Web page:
Identification will soon be required when buying caffeinated soft drinks.

Supermarket chain Countdown, owned by Australian retail company Woolworths, will from September 1 impose an age restriction on the sale of energy drinks.

Signs about the new rule will be in Countdown's network of stores from next month.

Kiri Hannifin, Countdown's general manager corporate affairs, safety and sustainability, said the company has talked with a wide range of health leaders, and the combination of caffeine, sugar, serving sizes and the fact that children often consume energy drinks on the way to school was specifically highlighted to them.


"The advice and feedback we received was that when it came to children's health, restricting the sale of energy drinks would make an important and meaningful impact in an area of high need.

"Energy drinks are not recommended for children and they already have to carry a warning on pack. We're simply choosing to proactively put this recommendation into effect in our stores and that's why you'll need to be 16 years or older to buy energy drinks at Countdown."

Supermarkets in Britain, including Asda, Sainsbury's and discount retailer Aldi, have introduced similar measures, requiring children to prove they are at least 16 at the time of checkout.

The Ministry of Health does not recommend energy drinks for young people because of the high amounts of caffeine and sugar. There have been warnings of the danger associated with high caffeine consumption.

In the past few years there have been a number of cases in recent years of young people dying after consuming too many energy drinks in a short timespan.

In 2017, a 16-year-old in the United States died after drinking a large bottle of Mountain Dew, a McDonald's latte and an energy drink within less than two hours.

In 2013, a New Zealand mother of eight died after drinking too much Coke. A coroner found Natasha Harris - who drank up to 10 litres of Coke each day - died from a cardiac arrest due to high levels of caffeine. She was 30.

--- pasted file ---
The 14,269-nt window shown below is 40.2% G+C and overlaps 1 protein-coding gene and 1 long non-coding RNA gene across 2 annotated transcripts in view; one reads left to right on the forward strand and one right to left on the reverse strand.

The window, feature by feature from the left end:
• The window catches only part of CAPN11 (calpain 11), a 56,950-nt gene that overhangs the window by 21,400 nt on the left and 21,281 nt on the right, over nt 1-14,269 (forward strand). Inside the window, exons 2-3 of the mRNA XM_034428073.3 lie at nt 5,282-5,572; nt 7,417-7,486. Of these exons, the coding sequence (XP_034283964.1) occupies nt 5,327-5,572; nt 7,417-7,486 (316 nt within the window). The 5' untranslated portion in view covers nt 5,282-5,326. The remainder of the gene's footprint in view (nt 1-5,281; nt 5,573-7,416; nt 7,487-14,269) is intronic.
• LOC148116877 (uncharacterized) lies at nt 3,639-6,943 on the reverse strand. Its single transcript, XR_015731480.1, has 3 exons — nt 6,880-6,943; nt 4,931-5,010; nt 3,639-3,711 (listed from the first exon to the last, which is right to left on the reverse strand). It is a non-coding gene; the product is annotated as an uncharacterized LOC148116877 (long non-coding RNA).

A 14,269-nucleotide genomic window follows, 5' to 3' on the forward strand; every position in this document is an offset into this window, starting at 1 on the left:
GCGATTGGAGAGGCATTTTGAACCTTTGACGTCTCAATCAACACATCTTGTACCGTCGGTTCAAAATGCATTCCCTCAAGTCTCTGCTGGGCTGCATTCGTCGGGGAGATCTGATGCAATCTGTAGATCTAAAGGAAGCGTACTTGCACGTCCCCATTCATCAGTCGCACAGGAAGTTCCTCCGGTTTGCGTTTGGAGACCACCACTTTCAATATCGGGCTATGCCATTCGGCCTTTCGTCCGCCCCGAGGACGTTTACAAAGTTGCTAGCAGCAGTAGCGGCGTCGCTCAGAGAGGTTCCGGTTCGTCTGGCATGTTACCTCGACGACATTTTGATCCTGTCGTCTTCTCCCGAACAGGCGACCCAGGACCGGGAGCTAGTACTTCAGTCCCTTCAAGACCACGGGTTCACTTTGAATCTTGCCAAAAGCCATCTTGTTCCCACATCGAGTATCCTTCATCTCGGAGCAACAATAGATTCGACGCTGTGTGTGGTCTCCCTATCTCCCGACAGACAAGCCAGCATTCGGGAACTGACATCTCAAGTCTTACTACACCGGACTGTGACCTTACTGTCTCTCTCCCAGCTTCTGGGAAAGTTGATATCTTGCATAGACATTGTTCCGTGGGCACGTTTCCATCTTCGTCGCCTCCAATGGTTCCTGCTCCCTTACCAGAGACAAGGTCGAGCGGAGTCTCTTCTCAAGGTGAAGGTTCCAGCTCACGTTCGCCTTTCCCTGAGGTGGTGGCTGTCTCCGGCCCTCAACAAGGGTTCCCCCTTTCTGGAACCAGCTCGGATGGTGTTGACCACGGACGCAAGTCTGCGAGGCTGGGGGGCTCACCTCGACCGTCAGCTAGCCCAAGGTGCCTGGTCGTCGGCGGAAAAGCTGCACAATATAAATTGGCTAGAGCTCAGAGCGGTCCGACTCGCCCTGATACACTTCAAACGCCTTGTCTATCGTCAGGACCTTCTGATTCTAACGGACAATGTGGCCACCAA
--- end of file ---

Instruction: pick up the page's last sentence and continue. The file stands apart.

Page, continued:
Consumer NZ head of research, Jessica Wilson, told the Herald the decision was a good move.


"Energy drinks are heavily marketed. But they contain caffeine and are often packed with sugar, and they're not a product you want your kids consuming.

"Countdown's move comes after UK supermarkets have imposed a similar ban.

"It's a small step but it may help to raise awareness about the high-sugar content of these types of drinks."

The Food Standards Code restricts how much caffeine can be added to cola-type soft drinks and energy drinks.

Foods containing added caffeine must also have a statement on the label that the product contains caffeine. Foods containing guarana - a South American plant with high levels of natural caffeine - must also be labelled as containing caffeine. This is to help people avoid caffeine either for themselves or their children.

A Food Standards Australia New Zealand Working Group study found there was evidence of increased anxiety levels in children at doses of 3 mg of caffeine per kilogram of body weight per day.